Insurers are the most risk-averse, nag-happy, fun-killing folks in the private sector. If ever there was an industry that loved nanny-state laws and had nothing to gain in raising information that does not support them, that would be the Insurance Institute for Highway Safety.
But its report found that the crash statistics simply aren’t there.
I doubt that will stop the legislators.
No s%#t, Sherlock.
Businesses are not charities. Loyalty schemes are designed to make more money. They make more money by encouraging people to buy from a particular store or chain.
Choice magazine found that consumers need to spend $100 to earn $1 dollar in rewards in loyalty programmes like Flybuys.
You could save that much by walking down the road and buying a single bottle of Coke on special, rather than paying full price at your loyalty card issuer’s store.
Research … shows to earn a $50 voucher, using FlyBuys and Woolworths Everyday Rewards schemes, customers must spend almost $11,000 at Woolworths and more than $15,700 at Coles.
The findings are based on Roy Morgan Research figures that show in the year to last June, the average Australian shopper spent $156 a week in supermarkets. It would take seven years to gain enough points for a Virgin Blue flight from Sydney to Melbourne using the FlyBuys system, the report claims.
And since points expire after three years, all that loyal shopping and swiping your Flybuys card is not going to earn you anything.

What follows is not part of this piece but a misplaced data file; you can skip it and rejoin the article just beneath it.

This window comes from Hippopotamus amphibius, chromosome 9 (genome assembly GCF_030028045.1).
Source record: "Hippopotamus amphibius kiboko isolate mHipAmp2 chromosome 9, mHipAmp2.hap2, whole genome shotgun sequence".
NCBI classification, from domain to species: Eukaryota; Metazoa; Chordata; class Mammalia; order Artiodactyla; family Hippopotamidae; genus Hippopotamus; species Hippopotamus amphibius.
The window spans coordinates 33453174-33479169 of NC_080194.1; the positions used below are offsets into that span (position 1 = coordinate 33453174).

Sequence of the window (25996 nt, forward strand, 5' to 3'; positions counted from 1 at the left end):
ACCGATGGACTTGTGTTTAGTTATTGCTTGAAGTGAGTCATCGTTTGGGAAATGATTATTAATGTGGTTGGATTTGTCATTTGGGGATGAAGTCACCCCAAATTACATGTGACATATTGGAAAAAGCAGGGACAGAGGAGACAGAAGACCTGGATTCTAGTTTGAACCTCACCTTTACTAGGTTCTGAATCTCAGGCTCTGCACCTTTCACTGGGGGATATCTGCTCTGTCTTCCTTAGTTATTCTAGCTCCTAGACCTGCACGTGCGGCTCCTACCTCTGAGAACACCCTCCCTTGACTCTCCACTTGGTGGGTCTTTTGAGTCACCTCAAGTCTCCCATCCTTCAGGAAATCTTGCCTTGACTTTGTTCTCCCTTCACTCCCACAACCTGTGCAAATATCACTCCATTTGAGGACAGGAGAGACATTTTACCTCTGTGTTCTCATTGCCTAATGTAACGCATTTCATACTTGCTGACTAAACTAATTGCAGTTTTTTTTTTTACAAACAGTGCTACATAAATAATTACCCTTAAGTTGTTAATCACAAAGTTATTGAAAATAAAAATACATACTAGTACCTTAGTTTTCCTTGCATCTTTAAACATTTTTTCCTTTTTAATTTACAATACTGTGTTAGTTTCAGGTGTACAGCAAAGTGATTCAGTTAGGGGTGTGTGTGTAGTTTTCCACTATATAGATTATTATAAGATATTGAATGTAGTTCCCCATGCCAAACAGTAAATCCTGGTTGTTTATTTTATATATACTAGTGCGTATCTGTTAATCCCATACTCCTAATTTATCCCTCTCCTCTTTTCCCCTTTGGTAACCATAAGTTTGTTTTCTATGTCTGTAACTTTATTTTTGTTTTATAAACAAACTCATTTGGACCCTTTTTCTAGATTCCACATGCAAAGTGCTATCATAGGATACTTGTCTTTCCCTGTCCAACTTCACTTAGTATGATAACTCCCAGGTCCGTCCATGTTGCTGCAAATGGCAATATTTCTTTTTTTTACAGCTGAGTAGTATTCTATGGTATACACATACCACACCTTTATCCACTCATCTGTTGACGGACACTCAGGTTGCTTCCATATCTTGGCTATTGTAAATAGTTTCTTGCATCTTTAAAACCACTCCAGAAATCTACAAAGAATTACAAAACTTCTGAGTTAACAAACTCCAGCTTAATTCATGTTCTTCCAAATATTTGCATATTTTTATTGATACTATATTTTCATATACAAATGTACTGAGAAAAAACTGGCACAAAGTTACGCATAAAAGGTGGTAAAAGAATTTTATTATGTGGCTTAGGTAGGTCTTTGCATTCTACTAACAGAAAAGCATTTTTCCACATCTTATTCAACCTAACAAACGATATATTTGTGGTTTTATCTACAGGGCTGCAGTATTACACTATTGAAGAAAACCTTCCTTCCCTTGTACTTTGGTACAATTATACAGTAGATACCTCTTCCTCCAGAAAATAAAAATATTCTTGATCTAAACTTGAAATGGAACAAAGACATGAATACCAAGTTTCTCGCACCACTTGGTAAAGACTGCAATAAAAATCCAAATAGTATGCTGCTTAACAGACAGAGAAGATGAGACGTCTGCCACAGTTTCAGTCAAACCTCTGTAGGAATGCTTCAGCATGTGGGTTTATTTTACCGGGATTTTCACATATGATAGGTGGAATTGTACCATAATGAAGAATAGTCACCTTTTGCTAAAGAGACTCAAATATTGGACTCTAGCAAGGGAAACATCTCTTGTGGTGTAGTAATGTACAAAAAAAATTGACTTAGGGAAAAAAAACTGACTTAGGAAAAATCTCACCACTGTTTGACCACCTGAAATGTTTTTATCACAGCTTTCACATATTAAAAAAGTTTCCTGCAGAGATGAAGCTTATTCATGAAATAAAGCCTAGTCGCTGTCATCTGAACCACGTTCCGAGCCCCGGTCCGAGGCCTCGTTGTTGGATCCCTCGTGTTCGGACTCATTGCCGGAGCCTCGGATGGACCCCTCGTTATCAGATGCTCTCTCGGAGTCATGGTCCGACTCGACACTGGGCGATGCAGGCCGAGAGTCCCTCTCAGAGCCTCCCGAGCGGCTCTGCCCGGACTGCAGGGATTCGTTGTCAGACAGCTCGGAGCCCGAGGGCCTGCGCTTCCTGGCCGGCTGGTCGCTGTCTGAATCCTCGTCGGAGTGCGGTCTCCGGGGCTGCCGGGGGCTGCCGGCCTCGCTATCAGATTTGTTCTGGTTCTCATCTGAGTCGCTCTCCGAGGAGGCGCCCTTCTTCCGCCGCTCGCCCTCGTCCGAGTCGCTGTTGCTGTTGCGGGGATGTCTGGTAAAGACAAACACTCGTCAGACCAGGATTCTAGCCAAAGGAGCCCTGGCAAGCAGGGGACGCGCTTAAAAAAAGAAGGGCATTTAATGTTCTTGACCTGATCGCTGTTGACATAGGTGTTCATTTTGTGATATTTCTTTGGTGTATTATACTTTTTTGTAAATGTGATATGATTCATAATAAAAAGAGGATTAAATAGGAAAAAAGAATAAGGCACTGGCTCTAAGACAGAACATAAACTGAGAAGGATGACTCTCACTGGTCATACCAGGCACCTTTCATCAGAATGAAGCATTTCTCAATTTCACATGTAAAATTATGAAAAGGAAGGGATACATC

Even if you don’t use a loyalty card, and shop for specials wherever you find them, you are still paying for loyalty schemes, because extra staff time, stationery and other costs of administering the scheme have to be built into store pricing.
I noted a few days ago that KICE – Kangaroo Island Education, had scored below average results in national numeracy and literacy testing. Results for the year three group were substantially below average. This was when compared with all schools, and with ‘statistically similar schools.’
Kangaroo Island is regarded as remote, and incomes on the island are below national averages.
So statistically similar means poor and remote. Other schools listed when I checked the site were schools with high proportions of indigenous students.
Aboriginal schools are generally recognised as having significant issues in terms of absenteeism and literacy.
For KICE to score below aboriginal schools at any level is an appalling result.
How could this have come about? There three possibilities.
1. Children on KI are unusually stupid.
I don’t think this is so. But there does seem to be an unusually high proportion of students with learning difficulties – particularly boys.
2. Parents do not see the value of education, are not supportive of the school, do not read with their children at home, etc, etc.
This is possibly true. There does seem to be a general lack of recognition of the value of learning.
There is also a high incidence of domestic violence.
I have not seen any studies of correlation between domestic violence and literacy, but I would expect a strong inverse relationship.
A close friend says her observations while working in aboriginal schools confirms this. Children were often scared of what they would find when they went home, if Dad was drunk, or Mum had threatened to kill Dad in his sleep, or sister had been beaten with iron bars the night before because she was friends with someone the family were enemies of.